Moving to the next level
To move to the next level, the staff engineer needs to broaden their scope yet again, this time from a product to an entire organization. As most companies promote based on demonstrating consistent performance on the next level, this is a tricky thing to do, and often requires a stroke of luck, like stepping in to help with an organization-wide project, or starting a large initiative yourself, and working on making it a success.
VI. Principal engineer
Principal engineers are the next level after staff engineers. I don’t think I’ve ever heard of a principal with less than 10 years total of industry experience.
Scope & ambiguity
In big companies, there are usually multiple organizations, each organization owning multiple products, with multiple teams owning each product. The scope at which principal engineers operate is that organization.
This is a very high-level position, and usually involves relatively little coding, maybe besides some small prototypes or Proof of Concepts. The work of a principal engineer comes down to answering high-level concerns, such as:
- How is the organization doing, from a technical perspective? Are there any common themes in the complaints that different teams are reporting? Can we address those common pain points? If so, how – should we buy an off-the-shelf tool, or should we build one ourselves?
- Are there any scaling challenges we are facing – both technically, with the growth of the usage of our systems, but also as an organization, as we are adding more people? If there are, how can we address them?
- We have an idea for a big project that will involve changes in multiple products. Only a principal engineer has enough scope to technically manage an endeavour so large.
- How is our portfolio of products doing? Are we missing something, and should start a new one? Or is the opposite true – we’re spread too thin, and we need to sunset some products that are not doing that well?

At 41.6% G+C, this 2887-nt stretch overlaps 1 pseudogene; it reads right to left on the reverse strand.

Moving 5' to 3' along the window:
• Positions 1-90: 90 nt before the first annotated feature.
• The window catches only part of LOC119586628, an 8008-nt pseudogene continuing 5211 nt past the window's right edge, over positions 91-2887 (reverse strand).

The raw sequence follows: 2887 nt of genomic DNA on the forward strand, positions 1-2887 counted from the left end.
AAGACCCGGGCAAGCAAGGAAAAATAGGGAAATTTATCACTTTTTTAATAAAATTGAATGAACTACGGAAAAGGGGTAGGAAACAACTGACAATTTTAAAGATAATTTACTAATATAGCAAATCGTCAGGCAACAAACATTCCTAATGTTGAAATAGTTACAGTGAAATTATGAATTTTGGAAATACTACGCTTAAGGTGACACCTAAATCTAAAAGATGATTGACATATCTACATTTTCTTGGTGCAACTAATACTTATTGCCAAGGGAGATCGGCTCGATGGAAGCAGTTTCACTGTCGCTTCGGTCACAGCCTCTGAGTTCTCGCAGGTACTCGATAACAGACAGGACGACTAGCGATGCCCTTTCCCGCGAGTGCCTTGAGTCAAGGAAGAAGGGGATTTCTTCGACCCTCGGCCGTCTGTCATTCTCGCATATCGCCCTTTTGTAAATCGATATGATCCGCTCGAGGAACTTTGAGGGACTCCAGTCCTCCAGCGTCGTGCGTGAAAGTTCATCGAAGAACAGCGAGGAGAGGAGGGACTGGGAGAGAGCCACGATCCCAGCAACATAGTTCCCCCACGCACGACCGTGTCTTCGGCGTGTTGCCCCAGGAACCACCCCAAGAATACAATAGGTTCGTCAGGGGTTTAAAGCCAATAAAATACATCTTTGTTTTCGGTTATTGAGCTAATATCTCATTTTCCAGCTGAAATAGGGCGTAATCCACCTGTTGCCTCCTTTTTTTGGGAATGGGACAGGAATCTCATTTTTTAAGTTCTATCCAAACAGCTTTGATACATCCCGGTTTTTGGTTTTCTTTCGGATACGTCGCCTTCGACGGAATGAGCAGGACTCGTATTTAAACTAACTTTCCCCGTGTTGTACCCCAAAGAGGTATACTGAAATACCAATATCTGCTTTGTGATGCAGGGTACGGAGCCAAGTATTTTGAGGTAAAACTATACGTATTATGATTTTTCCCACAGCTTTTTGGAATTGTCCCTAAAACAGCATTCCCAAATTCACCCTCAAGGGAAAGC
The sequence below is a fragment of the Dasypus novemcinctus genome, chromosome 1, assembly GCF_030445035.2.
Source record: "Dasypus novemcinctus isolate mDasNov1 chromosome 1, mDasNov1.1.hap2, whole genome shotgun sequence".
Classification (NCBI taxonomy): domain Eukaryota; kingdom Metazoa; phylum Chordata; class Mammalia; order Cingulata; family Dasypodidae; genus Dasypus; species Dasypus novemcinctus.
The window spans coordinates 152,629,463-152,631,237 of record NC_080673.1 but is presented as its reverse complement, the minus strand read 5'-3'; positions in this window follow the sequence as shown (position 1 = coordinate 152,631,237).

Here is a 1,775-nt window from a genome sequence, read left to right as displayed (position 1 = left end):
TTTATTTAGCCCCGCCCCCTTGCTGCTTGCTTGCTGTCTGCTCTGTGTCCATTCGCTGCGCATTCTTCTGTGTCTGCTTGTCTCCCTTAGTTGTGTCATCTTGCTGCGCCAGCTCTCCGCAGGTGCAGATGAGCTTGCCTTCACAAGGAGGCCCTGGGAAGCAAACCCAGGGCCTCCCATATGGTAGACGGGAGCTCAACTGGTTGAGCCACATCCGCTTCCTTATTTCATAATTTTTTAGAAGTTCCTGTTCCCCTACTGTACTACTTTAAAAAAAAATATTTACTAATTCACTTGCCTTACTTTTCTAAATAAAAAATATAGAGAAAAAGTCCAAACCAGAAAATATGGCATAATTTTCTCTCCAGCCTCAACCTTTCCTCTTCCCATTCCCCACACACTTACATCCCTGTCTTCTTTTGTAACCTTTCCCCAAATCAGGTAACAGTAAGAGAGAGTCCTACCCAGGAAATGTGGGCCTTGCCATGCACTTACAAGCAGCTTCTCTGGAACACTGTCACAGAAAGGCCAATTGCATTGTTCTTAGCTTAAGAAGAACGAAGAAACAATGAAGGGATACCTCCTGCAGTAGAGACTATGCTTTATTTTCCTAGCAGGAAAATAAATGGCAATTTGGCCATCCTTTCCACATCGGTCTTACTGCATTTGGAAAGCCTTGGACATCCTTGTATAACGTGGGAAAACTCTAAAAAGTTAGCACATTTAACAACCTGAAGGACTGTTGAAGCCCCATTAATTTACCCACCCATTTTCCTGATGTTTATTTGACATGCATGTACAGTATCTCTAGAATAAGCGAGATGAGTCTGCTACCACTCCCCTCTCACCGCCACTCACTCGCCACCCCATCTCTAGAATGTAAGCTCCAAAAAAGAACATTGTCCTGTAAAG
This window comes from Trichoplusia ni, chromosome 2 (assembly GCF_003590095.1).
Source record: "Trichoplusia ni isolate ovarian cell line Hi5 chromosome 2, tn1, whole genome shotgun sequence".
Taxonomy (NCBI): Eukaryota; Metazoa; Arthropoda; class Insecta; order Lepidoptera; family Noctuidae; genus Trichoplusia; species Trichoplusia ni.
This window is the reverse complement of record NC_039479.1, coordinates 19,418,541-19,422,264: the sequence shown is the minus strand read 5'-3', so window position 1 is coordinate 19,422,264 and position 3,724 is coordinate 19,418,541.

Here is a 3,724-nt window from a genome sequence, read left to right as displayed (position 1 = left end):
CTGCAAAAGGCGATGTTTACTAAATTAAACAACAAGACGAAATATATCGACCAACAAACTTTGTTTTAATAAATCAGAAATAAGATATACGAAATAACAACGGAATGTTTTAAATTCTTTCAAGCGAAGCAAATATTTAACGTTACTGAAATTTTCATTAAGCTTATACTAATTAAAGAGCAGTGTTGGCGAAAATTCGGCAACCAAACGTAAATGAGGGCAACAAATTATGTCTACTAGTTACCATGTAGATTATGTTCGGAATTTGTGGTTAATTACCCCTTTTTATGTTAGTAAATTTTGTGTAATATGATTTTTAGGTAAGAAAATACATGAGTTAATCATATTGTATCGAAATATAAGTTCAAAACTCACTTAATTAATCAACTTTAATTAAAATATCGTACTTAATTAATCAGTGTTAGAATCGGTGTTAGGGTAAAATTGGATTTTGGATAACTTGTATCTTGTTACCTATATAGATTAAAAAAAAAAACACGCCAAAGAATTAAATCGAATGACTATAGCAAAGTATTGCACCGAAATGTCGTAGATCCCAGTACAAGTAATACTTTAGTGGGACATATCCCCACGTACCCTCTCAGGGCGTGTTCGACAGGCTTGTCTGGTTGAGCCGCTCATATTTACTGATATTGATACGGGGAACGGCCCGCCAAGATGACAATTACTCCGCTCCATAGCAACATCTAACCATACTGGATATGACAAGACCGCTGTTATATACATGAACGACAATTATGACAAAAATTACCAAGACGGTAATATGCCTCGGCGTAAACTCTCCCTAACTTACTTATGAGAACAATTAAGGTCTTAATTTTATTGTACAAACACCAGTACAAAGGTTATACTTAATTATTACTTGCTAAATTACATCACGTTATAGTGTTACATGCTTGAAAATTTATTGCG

- How are the individual teams doing? Are they overworked, and we need to ramp up hiring? Or is the opposite true, and the organization is too fragmented and siloed, and we should consolidate some smaller teams into bigger ones?
Of course, while the questions themselves are fairly simple, the answers to them might be very complex, and result in huge organizational changes. That’s why, at this level, having good judgement is a core requirement. If a decision to make any large changes is made, principal engineers are expected to lead implementing those changes.
We talked above about multiple products needing to integrate with third-party authentication providers. But perhaps that is just part of a wider strategy in the organization. The principal engineer wants to attract new enterprise customers, and from talking with them, they know that authentication is a major issue for them. Enterprises don’t want their employees to create new accounts and passwords in each system used by the company – instead, they want to use their corporate Single-Sign On (SSO) service, and have a single account be used to log in into all their tools.
So, the third-party authentication providers is one part of a bigger strategy to move into the enterprise segment of the market. Delivering these projects will allow onboarding companies that use either Google Workspaces or Microsoft Office 365 products as the foundation of their employee databases. But that is just a part of the market, and so the principal engineer is already thinking of the next wave of projects that will need to be started in the products the organization owns – allowing federation through arbitrary authentication providers, not only Google, Microsoft and Apple. That will allow onboarding the biggest enterprises who use their custom in-house Single-Sign On solutions. This will be a lot of work, from a technical perspective – much more difficult than implementing the fixed set of third-party authentication providers – but these are also the customers who typically spend the most (because of their size), so the effort should be well worth it, in the long run.